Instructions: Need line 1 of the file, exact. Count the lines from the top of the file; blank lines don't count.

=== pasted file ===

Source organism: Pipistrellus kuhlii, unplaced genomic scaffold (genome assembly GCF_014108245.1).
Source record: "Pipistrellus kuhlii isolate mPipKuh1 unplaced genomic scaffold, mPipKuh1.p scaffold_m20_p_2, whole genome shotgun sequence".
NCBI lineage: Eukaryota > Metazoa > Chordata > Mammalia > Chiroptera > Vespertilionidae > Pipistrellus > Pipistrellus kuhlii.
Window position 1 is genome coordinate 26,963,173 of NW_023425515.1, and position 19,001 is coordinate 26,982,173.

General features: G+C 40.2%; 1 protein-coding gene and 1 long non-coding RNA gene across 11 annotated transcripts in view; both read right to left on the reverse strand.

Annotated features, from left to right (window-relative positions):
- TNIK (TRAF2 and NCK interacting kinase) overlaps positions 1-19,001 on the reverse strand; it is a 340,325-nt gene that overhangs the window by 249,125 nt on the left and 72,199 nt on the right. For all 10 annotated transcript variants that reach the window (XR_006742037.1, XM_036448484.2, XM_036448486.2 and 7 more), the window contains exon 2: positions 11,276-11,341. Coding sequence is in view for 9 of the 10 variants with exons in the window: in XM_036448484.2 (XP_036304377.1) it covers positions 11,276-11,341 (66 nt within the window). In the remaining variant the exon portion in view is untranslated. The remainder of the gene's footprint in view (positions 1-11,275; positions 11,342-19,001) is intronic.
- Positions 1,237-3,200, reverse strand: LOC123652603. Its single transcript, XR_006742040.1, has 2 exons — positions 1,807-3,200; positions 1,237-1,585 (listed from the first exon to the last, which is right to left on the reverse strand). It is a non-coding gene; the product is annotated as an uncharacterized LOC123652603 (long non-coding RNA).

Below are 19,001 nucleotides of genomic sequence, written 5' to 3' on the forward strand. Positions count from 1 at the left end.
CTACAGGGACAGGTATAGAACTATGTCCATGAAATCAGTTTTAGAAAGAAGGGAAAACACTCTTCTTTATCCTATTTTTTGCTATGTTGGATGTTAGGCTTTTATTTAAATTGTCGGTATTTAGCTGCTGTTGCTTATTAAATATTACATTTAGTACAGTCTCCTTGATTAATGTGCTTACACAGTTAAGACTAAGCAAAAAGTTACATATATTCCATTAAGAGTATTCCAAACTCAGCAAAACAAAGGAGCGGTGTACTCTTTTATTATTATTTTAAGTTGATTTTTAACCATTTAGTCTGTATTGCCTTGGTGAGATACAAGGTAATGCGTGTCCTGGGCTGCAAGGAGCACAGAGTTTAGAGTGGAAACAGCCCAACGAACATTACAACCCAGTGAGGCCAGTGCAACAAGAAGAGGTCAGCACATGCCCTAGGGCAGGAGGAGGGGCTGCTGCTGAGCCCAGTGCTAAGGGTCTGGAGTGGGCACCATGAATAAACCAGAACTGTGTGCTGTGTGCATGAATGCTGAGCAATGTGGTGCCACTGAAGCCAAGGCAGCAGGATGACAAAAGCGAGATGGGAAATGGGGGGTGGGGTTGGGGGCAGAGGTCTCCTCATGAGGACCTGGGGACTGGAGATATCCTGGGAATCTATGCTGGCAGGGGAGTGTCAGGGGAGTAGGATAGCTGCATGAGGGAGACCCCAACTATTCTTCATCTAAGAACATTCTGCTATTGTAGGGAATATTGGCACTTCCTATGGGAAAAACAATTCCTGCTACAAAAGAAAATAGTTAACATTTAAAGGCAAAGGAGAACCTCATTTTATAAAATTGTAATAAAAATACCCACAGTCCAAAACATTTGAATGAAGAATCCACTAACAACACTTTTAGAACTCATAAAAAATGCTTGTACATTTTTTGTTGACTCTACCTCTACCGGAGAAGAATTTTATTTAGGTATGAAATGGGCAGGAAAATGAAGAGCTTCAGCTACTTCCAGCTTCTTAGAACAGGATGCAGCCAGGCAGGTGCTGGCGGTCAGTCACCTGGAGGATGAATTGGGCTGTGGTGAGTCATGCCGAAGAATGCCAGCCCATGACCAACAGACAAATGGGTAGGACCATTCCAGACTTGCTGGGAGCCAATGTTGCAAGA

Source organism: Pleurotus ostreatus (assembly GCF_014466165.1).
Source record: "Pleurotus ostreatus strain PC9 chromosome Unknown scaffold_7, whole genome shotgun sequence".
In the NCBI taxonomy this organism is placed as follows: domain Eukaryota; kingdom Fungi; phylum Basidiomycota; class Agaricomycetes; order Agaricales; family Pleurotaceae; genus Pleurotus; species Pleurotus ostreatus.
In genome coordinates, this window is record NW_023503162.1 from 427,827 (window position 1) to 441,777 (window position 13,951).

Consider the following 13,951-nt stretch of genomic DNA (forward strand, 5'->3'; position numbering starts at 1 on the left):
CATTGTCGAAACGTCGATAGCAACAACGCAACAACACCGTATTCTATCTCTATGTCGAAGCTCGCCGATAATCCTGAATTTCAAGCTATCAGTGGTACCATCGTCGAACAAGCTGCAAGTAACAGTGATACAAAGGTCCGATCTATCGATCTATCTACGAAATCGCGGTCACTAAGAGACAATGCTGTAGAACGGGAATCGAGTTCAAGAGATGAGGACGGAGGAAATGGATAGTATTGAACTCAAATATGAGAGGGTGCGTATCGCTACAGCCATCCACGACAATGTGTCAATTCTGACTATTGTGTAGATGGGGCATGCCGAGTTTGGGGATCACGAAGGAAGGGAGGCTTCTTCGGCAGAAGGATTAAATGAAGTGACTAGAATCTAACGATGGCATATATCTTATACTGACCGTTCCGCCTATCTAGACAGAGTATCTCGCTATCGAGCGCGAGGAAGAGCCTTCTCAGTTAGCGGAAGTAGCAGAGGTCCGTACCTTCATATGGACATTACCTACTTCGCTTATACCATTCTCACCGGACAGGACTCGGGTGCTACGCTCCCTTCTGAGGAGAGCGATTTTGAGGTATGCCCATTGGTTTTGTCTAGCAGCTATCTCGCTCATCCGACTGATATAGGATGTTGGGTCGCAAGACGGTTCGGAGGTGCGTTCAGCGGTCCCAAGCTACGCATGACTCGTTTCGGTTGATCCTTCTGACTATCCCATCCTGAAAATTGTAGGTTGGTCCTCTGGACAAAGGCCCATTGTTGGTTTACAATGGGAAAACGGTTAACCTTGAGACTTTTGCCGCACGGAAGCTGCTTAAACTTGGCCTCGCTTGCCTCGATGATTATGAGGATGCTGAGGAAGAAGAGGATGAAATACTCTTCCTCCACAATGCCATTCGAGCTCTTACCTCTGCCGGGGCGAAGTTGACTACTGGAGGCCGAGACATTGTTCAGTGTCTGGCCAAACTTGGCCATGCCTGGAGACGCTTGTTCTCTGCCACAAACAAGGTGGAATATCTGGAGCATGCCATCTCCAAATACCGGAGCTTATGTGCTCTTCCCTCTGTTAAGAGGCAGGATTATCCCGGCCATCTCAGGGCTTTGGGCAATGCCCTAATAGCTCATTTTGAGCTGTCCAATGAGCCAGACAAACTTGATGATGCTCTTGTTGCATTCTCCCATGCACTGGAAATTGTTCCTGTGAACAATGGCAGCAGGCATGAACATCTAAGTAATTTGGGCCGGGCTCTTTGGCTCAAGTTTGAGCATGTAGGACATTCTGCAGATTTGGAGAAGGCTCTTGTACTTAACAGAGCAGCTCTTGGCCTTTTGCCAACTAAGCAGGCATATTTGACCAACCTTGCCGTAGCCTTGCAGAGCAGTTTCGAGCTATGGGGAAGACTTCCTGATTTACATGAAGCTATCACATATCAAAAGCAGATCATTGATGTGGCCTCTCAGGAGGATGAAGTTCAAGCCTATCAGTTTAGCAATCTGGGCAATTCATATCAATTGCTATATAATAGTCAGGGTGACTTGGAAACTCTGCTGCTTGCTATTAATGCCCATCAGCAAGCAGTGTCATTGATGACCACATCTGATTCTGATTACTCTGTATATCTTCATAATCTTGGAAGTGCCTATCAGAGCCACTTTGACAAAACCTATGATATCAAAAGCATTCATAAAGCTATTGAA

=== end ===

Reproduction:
Source organism: Pipistrellus kuhlii, unplaced genomic scaffold (genome assembly GCF_014108245.1).